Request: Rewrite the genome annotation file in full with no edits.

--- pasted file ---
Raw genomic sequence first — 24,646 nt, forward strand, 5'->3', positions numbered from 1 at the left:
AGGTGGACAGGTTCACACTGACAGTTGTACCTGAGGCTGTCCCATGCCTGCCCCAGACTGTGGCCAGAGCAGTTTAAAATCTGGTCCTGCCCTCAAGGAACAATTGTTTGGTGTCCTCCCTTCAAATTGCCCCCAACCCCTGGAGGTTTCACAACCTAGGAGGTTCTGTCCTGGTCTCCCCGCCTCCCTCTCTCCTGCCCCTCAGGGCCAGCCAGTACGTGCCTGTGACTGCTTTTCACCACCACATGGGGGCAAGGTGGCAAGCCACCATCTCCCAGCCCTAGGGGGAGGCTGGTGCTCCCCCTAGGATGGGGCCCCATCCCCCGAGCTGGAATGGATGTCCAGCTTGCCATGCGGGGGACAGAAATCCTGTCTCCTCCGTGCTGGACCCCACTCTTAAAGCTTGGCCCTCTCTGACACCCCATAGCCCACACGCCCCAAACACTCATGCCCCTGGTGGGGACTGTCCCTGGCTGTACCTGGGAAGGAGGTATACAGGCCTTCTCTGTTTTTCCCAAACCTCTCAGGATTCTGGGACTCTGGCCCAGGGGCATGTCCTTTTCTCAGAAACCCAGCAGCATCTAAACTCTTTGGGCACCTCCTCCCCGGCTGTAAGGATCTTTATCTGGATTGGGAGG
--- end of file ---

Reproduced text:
Raw genomic sequence first — 24,646 nt, forward strand, 5'->3', positions numbered from 1 at the left:
AGGTGGACAGGTTCACACTGACAGTTGTACCTGAGGCTGTCCCATGCCTGCCCCAGACTGTGGCCAGAGCAGTTTAAAATCTGGTCCTGCCCTCAAGGAACAATTGTTTGGTGTCCTCCCTTCAAATTGCCCCCAACCCCTGGAGGTTTCACAACCTAGGAGGTTCTGTCCTGGTCTCCCCGCCTCCCTCTCTCCTGCCCCTCAGGGCCAGCCAGTACGTGCCTGTGACTGCTTTTCACCACCACATGGGGGCAAGGTGGCAAGCCACCATCTCCCAGCCCTAGGGGGAGGCTGGTGCTCCCCCTAGGATGGGGCCCCATCCCCCGAGCTGGAATGGATGTCCAGCTTGCCATGCGGGGGACAGAAATCCTGTCTCCTCCGTGCTGGACCCCACTCTTAAAGCTTGGCCCTCTCTGACACCCCATAGCCCACACGCCCCAAACACTCATGCCCCTGGTGGGGACTGTCCCTGGCTGTACCTGGGAAGGAGGTATACAGGCCTTCTCTGTTTTTCCCAAACCTCTCAGGATTCTGGGACTCTGGCCCAGGGGCATGTCCTTTTCTCAGAAACCCAGCAGCATCTAAACTCTTTGGGCACCTCCTCCCCGGCTGTAAGGATCTTTATCTGGATTGGGAGG